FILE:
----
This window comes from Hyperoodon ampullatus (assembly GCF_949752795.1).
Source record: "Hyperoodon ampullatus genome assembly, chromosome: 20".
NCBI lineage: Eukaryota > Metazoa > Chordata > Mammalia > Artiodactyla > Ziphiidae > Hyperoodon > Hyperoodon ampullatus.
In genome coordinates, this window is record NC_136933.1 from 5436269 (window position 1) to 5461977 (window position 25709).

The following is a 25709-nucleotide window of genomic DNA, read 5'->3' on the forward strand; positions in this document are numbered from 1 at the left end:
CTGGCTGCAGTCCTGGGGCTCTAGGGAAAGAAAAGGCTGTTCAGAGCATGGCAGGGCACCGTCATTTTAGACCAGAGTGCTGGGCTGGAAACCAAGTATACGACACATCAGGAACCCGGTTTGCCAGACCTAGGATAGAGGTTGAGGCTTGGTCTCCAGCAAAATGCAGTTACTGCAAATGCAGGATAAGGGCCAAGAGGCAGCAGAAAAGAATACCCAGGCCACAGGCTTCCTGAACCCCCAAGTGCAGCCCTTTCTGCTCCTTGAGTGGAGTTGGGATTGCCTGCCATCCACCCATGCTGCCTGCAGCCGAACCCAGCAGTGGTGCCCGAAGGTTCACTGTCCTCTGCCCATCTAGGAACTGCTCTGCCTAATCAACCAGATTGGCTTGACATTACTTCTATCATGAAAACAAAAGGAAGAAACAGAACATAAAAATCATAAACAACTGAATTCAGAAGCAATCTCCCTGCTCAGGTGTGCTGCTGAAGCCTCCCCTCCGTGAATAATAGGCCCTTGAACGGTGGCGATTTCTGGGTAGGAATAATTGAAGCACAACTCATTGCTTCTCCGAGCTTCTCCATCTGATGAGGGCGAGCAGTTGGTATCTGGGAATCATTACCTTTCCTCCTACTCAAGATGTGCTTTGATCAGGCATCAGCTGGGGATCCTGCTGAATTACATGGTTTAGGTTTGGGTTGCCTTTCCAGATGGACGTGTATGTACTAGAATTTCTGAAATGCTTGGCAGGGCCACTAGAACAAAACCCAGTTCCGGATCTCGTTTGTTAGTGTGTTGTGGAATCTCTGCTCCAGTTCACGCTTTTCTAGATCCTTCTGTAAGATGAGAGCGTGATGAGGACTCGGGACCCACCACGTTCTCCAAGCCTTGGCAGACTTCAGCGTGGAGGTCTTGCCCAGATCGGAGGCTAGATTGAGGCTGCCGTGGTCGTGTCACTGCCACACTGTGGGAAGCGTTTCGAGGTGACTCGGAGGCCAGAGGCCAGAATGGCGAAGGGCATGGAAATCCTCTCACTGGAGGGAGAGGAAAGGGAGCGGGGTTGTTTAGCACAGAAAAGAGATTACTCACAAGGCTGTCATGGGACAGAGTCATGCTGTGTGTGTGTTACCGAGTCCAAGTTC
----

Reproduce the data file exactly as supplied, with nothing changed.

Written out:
This window comes from Hyperoodon ampullatus (assembly GCF_949752795.1).
Source record: "Hyperoodon ampullatus genome assembly, chromosome: 20".
NCBI lineage: Eukaryota > Metazoa > Chordata > Mammalia > Artiodactyla > Ziphiidae > Hyperoodon > Hyperoodon ampullatus.
In genome coordinates, this window is record NC_136933.1 from 5436269 (window position 1) to 5461977 (window position 25709).

The following is a 25709-nucleotide window of genomic DNA, read 5'->3' on the forward strand; positions in this document are numbered from 1 at the left end:
CTGGCTGCAGTCCTGGGGCTCTAGGGAAAGAAAAGGCTGTTCAGAGCATGGCAGGGCACCGTCATTTTAGACCAGAGTGCTGGGCTGGAAACCAAGTATACGACACATCAGGAACCCGGTTTGCCAGACCTAGGATAGAGGTTGAGGCTTGGTCTCCAGCAAAATGCAGTTACTGCAAATGCAGGATAAGGGCCAAGAGGCAGCAGAAAAGAATACCCAGGCCACAGGCTTCCTGAACCCCCAAGTGCAGCCCTTTCTGCTCCTTGAGTGGAGTTGGGATTGCCTGCCATCCACCCATGCTGCCTGCAGCCGAACCCAGCAGTGGTGCCCGAAGGTTCACTGTCCTCTGCCCATCTAGGAACTGCTCTGCCTAATCAACCAGATTGGCTTGACATTACTTCTATCATGAAAACAAAAGGAAGAAACAGAACATAAAAATCATAAACAACTGAATTCAGAAGCAATCTCCCTGCTCAGGTGTGCTGCTGAAGCCTCCCCTCCGTGAATAATAGGCCCTTGAACGGTGGCGATTTCTGGGTAGGAATAATTGAAGCACAACTCATTGCTTCTCCGAGCTTCTCCATCTGATGAGGGCGAGCAGTTGGTATCTGGGAATCATTACCTTTCCTCCTACTCAAGATGTGCTTTGATCAGGCATCAGCTGGGGATCCTGCTGAATTACATGGTTTAGGTTTGGGTTGCCTTTCCAGATGGACGTGTATGTACTAGAATTTCTGAAATGCTTGGCAGGGCCACTAGAACAAAACCCAGTTCCGGATCTCGTTTGTTAGTGTGTTGTGGAATCTCTGCTCCAGTTCACGCTTTTCTAGATCCTTCTGTAAGATGAGAGCGTGATGAGGACTCGGGACCCACCACGTTCTCCAAGCCTTGGCAGACTTCAGCGTGGAGGTCTTGCCCAGATCGGAGGCTAGATTGAGGCTGCCGTGGTCGTGTCACTGCCACACTGTGGGAAGCGTTTCGAGGTGACTCGGAGGCCAGAGGCCAGAATGGCGAAGGGCATGGAAATCCTCTCACTGGAGGGAGAGGAAAGGGAGCGGGGTTGTTTAGCACAGAAAAGAGATTACTCACAAGGCTGTCATGGGACAGAGTCATGCTGTGTGTGTGTTACCGAGTCCAAGTTC